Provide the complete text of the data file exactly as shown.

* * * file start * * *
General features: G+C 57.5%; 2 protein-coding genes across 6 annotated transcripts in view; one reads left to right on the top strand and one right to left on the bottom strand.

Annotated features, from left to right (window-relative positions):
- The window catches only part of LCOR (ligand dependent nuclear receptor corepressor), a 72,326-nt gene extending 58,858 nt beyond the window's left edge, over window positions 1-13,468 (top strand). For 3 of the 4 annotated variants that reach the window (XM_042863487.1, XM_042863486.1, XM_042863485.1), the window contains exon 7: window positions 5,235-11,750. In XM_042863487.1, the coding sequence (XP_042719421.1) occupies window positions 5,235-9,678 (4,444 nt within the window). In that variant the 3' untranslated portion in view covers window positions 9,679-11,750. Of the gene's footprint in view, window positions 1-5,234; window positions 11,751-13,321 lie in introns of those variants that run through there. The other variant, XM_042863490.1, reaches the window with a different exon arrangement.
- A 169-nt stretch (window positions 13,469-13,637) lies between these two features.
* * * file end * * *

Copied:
General features: G+C 57.5%; 2 protein-coding genes across 6 annotated transcripts in view; one reads left to right on the top strand and one right to left on the bottom strand.

Annotated features, from left to right (window-relative positions):
- The window catches only part of LCOR (ligand dependent nuclear receptor corepressor), a 72,326-nt gene extending 58,858 nt beyond the window's left edge, over window positions 1-13,468 (top strand). For 3 of the 4 annotated variants that reach the window (XM_042863487.1, XM_042863486.1, XM_042863485.1), the window contains exon 7: window positions 5,235-11,750. In XM_042863487.1, the coding sequence (XP_042719421.1) occupies window positions 5,235-9,678 (4,444 nt within the window). In that variant the 3' untranslated portion in view covers window positions 9,679-11,750. Of the gene's footprint in view, window positions 1-5,234; window positions 11,751-13,321 lie in introns of those variants that run through there. The other variant, XM_042863490.1, reaches the window with a different exon arrangement.
- A 169-nt stretch (window positions 13,469-13,637) lies between these two features.